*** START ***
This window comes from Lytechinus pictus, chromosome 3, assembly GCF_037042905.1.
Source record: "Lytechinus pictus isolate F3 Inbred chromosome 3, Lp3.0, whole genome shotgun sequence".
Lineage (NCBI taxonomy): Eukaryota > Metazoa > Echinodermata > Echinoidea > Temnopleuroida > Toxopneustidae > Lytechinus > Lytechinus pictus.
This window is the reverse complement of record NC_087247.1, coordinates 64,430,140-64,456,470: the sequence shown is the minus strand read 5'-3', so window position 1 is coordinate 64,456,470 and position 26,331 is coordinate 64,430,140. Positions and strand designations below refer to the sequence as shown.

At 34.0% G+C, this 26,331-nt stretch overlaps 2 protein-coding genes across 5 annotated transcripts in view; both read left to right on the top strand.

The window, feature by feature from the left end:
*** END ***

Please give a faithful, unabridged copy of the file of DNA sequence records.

This window comes from Lytechinus pictus, chromosome 3, assembly GCF_037042905.1.
Source record: "Lytechinus pictus isolate F3 Inbred chromosome 3, Lp3.0, whole genome shotgun sequence".
Lineage (NCBI taxonomy): Eukaryota > Metazoa > Echinodermata > Echinoidea > Temnopleuroida > Toxopneustidae > Lytechinus > Lytechinus pictus.
This window is the reverse complement of record NC_087247.1, coordinates 64,430,140-64,456,470: the sequence shown is the minus strand read 5'-3', so window position 1 is coordinate 64,456,470 and position 26,331 is coordinate 64,430,140. Positions and strand designations below refer to the sequence as shown.

At 34.0% G+C, this 26,331-nt stretch overlaps 2 protein-coding genes across 5 annotated transcripts in view; both read left to right on the top strand.

The window, feature by feature from the left end: